American Airlines flight makes emergency landing in Las Vegas

An American Airlines flight made and emergency landing in Las Vegas todayAn American Airlines Boeing 757 was forced to make an emergency landing at Las VegasMcCarran International Airport earlier today after pilots detected smoke in the cockpit.

AA Flight 431 was traveling from Miami to San Francisco, and was over Utah, when the crew diverted from their course to make the landing. They touched down at 11:10 AM Pacific time and were met by emergency crews who assisted with the evacuation of the plane. All 159 passengers and six crew, exited without incident or injury.

A spokesperson for American Airlines said that the emergency landing is standard procedure for pilots after smoke is detected on a plane, and that the crew was just acting properly to ensure the safety of all those on board.

At this time, it is unclear as to the cause of the smoke, but investigations by AA flight mechanics and the FAA are ongoing. In the meantime the company is working to re-book all the stranded passengers and get them back on their way to San Francisco.

Smoking ban takes effect in Spain today

Spain, spain, smoking, smoking laws, smoking banStarting today in Spain, it is illegal to smoke in any enclosed space where the public gathers. This includes bars, cafes, and restaurants. It will also be illegal to smoke in school playgrounds and near hospitals. Smoking will even be banned from TV shows.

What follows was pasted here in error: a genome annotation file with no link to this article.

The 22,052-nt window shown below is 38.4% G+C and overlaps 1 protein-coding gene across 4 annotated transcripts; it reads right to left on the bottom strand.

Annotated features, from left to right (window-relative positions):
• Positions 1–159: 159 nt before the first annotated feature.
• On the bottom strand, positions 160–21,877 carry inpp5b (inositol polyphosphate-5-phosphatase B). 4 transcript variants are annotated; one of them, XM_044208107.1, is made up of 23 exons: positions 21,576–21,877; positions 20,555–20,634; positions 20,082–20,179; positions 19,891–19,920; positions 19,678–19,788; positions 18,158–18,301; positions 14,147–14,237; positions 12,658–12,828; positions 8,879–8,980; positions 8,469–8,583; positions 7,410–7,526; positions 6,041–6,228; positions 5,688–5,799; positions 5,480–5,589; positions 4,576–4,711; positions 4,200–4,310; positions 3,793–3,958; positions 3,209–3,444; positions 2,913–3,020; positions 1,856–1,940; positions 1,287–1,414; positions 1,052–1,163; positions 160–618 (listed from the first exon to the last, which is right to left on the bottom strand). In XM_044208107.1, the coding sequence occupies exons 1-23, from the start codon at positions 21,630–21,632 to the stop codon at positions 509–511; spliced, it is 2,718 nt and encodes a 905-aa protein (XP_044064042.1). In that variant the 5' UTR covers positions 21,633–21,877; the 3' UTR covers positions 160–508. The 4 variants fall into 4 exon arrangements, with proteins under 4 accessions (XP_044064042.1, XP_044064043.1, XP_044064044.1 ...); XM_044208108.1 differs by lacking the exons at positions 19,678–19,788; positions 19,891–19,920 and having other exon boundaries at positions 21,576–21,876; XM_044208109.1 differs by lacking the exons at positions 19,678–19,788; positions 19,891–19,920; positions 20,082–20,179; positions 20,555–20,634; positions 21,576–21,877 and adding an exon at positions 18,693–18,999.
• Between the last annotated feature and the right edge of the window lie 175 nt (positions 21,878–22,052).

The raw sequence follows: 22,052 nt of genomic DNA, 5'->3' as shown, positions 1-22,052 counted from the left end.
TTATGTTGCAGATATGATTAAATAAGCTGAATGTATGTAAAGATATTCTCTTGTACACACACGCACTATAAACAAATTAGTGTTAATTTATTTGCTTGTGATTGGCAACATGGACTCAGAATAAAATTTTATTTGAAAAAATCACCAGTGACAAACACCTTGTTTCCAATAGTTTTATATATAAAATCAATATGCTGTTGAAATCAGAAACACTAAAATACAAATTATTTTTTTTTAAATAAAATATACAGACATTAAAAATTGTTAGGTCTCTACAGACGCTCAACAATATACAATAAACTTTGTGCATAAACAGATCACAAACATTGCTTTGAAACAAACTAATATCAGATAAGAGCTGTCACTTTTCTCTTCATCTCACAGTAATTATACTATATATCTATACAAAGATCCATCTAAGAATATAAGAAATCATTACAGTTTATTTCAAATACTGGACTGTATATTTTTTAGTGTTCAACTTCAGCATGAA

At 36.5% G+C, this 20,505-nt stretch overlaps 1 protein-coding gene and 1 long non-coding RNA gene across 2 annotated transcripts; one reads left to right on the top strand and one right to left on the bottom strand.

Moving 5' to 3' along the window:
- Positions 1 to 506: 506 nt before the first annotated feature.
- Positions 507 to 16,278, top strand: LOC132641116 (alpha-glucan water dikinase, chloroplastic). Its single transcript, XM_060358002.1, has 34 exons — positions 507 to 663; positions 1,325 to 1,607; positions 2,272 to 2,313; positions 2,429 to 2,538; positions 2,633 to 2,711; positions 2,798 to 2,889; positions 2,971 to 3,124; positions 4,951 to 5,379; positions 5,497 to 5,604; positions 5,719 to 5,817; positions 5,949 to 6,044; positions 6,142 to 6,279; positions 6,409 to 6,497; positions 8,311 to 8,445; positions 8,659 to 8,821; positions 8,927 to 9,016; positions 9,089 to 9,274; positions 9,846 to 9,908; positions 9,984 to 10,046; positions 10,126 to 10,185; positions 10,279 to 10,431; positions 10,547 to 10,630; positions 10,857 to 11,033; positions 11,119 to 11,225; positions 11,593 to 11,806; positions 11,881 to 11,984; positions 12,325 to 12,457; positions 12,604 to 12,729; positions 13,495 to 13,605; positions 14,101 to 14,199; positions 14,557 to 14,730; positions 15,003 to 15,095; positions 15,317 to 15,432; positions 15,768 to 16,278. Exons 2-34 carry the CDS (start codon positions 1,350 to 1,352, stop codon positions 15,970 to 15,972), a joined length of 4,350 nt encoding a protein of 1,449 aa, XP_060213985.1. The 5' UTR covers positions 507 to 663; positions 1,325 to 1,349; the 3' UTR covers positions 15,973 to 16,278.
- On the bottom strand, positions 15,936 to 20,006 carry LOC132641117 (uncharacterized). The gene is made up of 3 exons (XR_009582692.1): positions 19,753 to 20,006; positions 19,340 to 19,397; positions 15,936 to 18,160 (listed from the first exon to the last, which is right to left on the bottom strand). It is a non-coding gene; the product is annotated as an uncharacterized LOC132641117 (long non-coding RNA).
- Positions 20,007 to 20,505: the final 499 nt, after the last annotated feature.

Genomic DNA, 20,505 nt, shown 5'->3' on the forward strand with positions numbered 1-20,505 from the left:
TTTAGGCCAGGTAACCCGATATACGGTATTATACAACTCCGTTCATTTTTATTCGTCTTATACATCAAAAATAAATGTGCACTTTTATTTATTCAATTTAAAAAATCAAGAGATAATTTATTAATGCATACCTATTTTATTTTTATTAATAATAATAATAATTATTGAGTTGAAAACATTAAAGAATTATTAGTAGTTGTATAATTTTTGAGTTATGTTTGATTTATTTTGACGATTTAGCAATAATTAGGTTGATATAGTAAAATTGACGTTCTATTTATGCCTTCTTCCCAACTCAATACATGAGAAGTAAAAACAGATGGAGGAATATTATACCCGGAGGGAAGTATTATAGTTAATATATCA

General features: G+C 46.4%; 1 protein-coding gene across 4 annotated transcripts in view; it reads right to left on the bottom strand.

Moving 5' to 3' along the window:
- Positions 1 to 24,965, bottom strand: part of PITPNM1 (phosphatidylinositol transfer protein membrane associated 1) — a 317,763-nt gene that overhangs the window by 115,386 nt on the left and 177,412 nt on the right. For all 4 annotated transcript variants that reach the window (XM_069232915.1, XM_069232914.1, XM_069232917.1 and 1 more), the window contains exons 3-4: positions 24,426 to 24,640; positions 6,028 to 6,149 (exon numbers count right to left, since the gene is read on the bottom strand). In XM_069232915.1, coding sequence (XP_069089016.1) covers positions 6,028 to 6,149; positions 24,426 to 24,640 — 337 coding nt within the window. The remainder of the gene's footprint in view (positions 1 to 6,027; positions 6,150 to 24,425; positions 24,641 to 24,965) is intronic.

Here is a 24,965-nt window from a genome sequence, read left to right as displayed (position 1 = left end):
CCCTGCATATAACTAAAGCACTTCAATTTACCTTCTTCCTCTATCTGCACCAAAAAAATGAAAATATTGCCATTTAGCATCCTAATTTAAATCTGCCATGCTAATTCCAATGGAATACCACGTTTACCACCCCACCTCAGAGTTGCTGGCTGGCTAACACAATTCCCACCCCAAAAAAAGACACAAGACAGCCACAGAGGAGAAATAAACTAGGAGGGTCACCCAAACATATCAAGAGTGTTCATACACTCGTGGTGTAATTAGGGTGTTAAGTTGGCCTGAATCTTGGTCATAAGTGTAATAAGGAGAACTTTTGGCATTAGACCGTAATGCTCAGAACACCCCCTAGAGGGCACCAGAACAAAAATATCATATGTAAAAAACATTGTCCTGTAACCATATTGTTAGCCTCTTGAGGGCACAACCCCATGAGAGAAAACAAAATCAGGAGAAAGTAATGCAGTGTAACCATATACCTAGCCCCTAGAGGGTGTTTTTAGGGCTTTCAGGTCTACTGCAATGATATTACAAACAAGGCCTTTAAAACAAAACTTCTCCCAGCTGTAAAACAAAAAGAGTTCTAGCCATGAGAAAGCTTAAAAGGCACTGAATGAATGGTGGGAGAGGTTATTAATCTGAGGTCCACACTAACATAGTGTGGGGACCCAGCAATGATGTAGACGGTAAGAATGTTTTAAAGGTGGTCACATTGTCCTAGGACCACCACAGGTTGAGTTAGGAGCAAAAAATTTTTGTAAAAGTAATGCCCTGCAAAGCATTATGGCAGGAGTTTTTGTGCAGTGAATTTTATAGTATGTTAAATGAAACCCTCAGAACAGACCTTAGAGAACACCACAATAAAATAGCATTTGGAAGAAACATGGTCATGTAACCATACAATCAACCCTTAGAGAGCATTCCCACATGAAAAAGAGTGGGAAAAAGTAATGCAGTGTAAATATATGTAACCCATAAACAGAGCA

Spain joins a host of countries that have recently toughened up anti-smoking laws, including Finland, Egypt, and Syria. Countries with national health care systems are looking for ways to reduce costs, and getting people to give up an unhealthy habit is one way to do that. In the U.S., health insurance companies have been among the biggest proponents of anti-smoking legislation.

Living in Spain, it’s seems inconceivable to me to spend a night out on a juerga (pub crawl) and not come home smelling like an ashtray. Then again, I had a hard time believing British pubs would enforce the UK smoking ban a few years back, and they did.

Spanish bar and cafe owners aren’t happy, though. With the economic crisis some have already gone under, and others fear that customers will keep away. A Spanish law in 2006 seemed to have solved the problem by allowing smaller places to choose whether to be smoking or nonsmoking, while larger venues had to provide no smoking areas. Most smaller places chose to allow smoking, but a few did well by becoming bastions of clean air. Now everyone has to ban smoking, and those larger places that built special nonsmoking sections ended up wasting their money.

Historic L.A. hotel remodeled as pot-friendly lodging

A California entrepreneur is reopening a historic 1920’s L.A. hotel as America’s first pot-friendly accommodation. Dennis Peron, a long-time marijuana dispensary owner and medicinal marijuana advocate, is currently remodeling Los Angeles’ Hotel Normandie with plans to turn its 106 rooms into a haven for smokers around the world.

Though the property is far from complete, Peron is planning a grand opening for the new residence today, April 20th, or “4/20” in smoker slang. Once complete, Peron’s vision is a hotel with a “hippie rustic” theme and a rooftop deck where users could light up, framed by the hotel’s vintage neon sign.